Part of the uncertainty lies in what will happen in the Chinese economy. In 2004, global oil consumption rose 3.7 percent, to 83 million barrels, more than twice the average annual growth in the last decade, a pace that surprised analysts and oil executives. China alone accounted for a third of that growth, its demand for oil up 15 percent.
This year, Chinese growth is expected to subside somewhat, expanding 3.3 percent, according to the International Energy Agency. It is expected to pick up in 2006, to 6 percent, as a result of strong worldwide car sales and electricity generating.
Such wide swings have led some analysts to express doubt on the reliability of information from China. The reality is that it will take some time before anyone knows for sure what Chinese demand is this year.
There are other clouds on the horizon - among them fears of an American economic slowdown, last week's strong economic data notwithstanding, or an outbreak of avian flu, potentially reducing international air travel and hurting regional economies.
"The biggest worry I have for next year is geopolitical," Mr. Hofmeister of Royal Dutch/Shell's American unit said. These, he said, included "disruption in supplies, greater distress in the Middle East, a slowdown in China, a collapse of Iraq."
Mr. Hofmeister continued: "My other worry is a slowdown in the U.S. economy. When you combine the high energy prices, the difficulties with vehicle sales, the backup in the supply chain, the problems with the retail chain, you could end up with a slowdown in demand."
In addition to these questions about where consumption may be headed, there are also uncertainties over how quickly oil companies are adding supplies.
In a much-discussed report, a prominent consultant, Cambridge Energy Research Associates of Cambridge, Mass., estimated that global production would rise by 16 million barrels - or nearly 20 percent - by 2010, far outstripping the estimated growth in demand over that period.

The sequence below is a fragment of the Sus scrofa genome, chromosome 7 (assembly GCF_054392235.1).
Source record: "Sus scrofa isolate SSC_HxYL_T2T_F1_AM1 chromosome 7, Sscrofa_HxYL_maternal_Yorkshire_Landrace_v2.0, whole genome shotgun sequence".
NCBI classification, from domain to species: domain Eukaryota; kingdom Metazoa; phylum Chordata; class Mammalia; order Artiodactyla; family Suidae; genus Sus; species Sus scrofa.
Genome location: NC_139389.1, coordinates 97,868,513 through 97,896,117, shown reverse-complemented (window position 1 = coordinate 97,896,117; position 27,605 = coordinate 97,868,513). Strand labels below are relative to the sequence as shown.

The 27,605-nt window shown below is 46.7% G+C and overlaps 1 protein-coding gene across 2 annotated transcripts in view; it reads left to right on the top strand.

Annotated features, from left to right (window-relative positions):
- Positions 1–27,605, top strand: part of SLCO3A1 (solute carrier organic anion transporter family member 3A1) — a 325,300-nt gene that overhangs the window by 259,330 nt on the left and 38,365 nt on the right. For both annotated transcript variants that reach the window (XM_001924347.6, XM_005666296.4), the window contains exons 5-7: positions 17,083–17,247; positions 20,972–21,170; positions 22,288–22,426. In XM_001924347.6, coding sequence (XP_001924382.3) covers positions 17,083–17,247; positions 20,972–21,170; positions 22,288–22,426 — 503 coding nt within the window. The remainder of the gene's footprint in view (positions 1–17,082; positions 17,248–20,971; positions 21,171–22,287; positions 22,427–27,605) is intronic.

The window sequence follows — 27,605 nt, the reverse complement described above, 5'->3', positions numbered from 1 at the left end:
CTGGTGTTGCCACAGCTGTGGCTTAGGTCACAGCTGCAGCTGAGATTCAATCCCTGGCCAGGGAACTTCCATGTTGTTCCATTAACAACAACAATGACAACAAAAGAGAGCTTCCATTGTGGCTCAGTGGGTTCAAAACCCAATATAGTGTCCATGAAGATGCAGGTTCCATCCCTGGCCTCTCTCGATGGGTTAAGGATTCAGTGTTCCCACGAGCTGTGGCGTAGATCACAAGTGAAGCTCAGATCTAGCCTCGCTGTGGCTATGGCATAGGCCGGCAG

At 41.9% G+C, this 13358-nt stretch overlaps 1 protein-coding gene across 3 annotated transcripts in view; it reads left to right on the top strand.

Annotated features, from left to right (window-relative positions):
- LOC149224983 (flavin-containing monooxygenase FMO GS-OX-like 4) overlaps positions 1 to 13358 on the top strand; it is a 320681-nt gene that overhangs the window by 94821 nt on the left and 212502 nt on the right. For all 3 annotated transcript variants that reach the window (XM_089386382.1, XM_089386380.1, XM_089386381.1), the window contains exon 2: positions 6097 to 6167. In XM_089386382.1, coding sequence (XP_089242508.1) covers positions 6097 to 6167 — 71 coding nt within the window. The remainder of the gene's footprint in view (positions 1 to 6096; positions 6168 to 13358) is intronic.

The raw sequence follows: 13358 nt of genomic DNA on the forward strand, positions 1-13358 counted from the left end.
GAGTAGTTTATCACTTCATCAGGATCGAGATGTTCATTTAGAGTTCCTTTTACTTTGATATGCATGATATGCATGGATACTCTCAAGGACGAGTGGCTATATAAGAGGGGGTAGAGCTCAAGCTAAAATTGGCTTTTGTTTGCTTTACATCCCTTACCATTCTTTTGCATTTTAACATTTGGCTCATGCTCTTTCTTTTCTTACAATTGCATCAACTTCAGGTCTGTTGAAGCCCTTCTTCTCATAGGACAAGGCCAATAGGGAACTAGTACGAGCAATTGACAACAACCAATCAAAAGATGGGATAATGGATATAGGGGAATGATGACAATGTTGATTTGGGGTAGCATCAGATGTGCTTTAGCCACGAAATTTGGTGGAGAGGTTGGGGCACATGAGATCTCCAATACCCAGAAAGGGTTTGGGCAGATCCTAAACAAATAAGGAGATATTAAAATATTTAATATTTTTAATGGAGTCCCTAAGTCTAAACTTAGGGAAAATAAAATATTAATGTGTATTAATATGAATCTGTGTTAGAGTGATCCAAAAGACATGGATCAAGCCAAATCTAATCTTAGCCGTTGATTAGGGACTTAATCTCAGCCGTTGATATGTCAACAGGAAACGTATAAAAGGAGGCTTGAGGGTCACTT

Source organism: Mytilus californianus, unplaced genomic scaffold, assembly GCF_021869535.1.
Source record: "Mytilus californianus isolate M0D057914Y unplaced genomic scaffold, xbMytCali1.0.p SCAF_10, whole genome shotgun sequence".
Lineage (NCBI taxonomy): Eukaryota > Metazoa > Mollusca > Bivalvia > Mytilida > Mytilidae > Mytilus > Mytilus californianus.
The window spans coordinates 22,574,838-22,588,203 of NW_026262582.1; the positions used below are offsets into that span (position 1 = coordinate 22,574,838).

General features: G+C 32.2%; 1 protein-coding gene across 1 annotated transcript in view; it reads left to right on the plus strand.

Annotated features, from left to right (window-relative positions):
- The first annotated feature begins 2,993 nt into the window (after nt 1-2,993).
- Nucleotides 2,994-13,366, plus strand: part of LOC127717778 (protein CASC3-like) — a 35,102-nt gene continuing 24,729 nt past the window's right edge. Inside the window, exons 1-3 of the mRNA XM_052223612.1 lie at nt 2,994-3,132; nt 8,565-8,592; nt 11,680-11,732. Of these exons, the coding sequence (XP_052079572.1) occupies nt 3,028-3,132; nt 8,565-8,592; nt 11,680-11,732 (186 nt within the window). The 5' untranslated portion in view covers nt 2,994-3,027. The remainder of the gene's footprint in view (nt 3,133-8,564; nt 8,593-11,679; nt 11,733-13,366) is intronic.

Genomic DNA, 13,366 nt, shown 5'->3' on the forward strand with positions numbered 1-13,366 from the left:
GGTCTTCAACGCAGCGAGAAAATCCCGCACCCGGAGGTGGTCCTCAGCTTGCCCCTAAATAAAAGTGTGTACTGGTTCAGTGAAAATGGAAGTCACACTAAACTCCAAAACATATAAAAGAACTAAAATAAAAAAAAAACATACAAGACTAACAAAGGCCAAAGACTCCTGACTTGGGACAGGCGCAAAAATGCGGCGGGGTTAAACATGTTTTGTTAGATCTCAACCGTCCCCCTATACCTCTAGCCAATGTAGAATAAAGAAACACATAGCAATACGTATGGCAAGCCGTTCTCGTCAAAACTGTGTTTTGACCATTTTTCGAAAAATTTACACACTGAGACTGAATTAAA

Some analysts fault the report, saying it is far too optimistic. And oil companies have been criticized lately for investing too little in exploration and refining capacity. A few weeks ago, the Senate held hearings and summoned the heads of the top oil companies to testify about their record profits and to justify their investment decisions.
Saudi Arabia, the world's largest producer, has been assailed for investing too little in new capacity.
One of the problems, the industry argues, is that forecasting the level of supplies needed to keep up with long-term demand can be tricky.
The International Energy Agency, in its recent global outlook, laid out diverging visions of where energy demand might be headed over the next quarter-century, and it found that the difference between them was nearly 20 million barrels a day by 2030, or twice the current Saudi production.
"This is a new era," said Fatih Birol, chief economist at the energy agency, which is based in Paris. "The risk is less of a drop than higher prices in the future."
But not everyone is persuaded. Shell, for example, assumes the opposite, lower prices, when it looks at future projects.
"We've very conservative," Mr. Hofmeister said, adding that projects he considers must be profitable at $25 a barrel. Some analysts argue that the break-even point on oil is unreasonably low and that it shuts the door to additional, if more costly, supplies.
But for oil executives, their experiences of the 1985 and 1998 price collapses remain a stronger influence than their belief that the world has entered a period of more expensive energy.
"If demand slowed, we'd be in a world of cheap supplies again," Mr. Hofmeister said. "But decisions I make today must still make sense in 25 years."
As Lee R. Raymond, Exxon Mobil's chairman, said in his recent testimony to Senate committees, "In the energy industry, time is measured in decades."
He said Exxon was involved in a $13 billion project in eastern Siberia that began 10 years ago and was expected to produce for 40 years. "All told, that's more than 50 years for one project," he said. To drive home his argument, he added, "Fifty years ago, Dwight Eisenhower was president."
He might have added that this was before the nation's Interstate System of highways was completed and before S.U.V.'s became Americans' vehicles of choice.